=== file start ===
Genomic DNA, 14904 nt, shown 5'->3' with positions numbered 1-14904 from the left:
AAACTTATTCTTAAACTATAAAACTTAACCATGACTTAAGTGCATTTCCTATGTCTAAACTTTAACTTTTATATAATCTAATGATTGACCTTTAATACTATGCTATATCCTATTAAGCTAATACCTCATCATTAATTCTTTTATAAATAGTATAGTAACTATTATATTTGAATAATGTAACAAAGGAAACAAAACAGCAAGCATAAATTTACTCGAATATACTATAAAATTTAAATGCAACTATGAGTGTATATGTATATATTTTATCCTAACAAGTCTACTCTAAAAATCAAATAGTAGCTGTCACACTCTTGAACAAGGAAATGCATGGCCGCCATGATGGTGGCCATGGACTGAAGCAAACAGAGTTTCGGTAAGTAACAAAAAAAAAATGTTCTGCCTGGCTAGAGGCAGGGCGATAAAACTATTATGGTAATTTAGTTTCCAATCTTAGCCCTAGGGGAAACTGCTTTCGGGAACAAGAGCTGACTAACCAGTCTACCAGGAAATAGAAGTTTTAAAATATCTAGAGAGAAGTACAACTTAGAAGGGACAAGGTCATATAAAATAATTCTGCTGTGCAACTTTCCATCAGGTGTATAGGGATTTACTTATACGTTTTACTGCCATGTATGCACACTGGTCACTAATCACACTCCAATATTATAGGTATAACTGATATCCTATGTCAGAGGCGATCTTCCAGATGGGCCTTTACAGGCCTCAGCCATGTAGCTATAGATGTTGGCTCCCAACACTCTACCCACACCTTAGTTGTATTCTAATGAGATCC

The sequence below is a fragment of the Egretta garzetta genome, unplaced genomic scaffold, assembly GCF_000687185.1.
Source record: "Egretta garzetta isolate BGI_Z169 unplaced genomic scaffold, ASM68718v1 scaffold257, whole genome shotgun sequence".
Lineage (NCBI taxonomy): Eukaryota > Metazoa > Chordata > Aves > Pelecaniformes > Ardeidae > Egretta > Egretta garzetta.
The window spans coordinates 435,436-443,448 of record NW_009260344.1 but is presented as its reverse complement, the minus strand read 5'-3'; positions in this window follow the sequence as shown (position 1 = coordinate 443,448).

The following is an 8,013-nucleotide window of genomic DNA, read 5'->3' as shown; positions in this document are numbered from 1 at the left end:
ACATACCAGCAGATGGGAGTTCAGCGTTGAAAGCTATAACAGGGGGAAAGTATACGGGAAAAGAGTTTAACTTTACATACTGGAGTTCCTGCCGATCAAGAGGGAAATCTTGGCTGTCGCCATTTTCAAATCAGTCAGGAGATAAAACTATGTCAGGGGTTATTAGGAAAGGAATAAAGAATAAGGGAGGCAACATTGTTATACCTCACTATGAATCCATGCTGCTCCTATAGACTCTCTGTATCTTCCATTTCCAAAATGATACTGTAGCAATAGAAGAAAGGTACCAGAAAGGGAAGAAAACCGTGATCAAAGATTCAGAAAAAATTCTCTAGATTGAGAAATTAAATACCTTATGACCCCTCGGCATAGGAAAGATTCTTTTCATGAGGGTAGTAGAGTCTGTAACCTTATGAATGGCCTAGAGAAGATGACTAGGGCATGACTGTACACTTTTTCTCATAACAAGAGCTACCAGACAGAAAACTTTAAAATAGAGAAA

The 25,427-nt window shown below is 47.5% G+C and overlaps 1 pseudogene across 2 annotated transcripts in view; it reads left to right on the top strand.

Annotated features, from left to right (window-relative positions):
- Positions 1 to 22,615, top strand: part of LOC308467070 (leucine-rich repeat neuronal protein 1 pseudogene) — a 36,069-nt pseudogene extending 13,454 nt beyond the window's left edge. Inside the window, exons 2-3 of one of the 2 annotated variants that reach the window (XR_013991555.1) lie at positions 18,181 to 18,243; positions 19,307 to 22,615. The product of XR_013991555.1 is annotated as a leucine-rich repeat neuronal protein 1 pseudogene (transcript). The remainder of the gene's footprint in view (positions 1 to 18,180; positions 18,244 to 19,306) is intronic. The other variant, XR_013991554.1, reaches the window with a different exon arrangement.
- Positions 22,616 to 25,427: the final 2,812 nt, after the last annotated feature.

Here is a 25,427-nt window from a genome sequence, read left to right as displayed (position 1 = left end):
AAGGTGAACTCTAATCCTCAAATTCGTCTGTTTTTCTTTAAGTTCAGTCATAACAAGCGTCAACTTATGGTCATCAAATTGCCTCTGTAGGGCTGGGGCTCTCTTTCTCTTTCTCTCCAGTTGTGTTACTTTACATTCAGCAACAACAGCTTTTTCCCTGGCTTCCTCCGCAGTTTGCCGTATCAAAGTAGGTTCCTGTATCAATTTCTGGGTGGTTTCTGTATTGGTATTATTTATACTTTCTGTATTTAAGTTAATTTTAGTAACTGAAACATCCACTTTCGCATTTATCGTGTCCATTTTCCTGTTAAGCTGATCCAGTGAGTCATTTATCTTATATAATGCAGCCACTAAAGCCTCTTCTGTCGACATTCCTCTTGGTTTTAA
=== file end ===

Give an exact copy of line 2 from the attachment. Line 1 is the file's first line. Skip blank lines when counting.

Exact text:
AAACTTATTCTTAAACTATAAAACTTAACCATGACTTAAGTGCATTTCCTATGTCTAAACTTTAACTTTTATATAATCTAATGATTGACCTTTAATACTATGCTATATCCTATTAAGCTAATACCTCATCATTAATTCTTTTATAAATAGTATAGTAACTATTATATTTGAATAATGTAACAAAGGAAACAAAACAGCAAGCATAAATTTACTCGAATATACTATAAAATTTAAATGCAACTATGAGTGTATATGTATATATTTTATCCTAACAAGTCTACTCTAAAAATCAAATAGTAGCTGTCACACTCTTGAACAAGGAAATGCATGGCCGCCATGATGGTGGCCATGGACTGAAGCAAACAGAGTTTCGGTAAGTAACAAAAAAAAAATGTTCTGCCTGGCTAGAGGCAGGGCGATAAAACTATTATGGTAATTTAGTTTCCAATCTTAGCCCTAGGGGAAACTGCTTTCGGGAACAAGAGCTGACTAACCAGTCTACCAGGAAATAGAAGTTTTAAAATATCTAGAGAGAAGTACAACTTAGAAGGGACAAGGTCATATAAAATAATTCTGCTGTGCAACTTTCCATCAGGTGTATAGGGATTTACTTATACGTTTTACTGCCATGTATGCACACTGGTCACTAATCACACTCCAATATTATAGGTATAACTGATATCCTATGTCAGAGGCGATCTTCCAGATGGGCCTTTACAGGCCTCAGCCATGTAGCTATAGATGTTGGCTCCCAACACTCTACCCACACCTTAGTTGTATTCTAATGAGATCC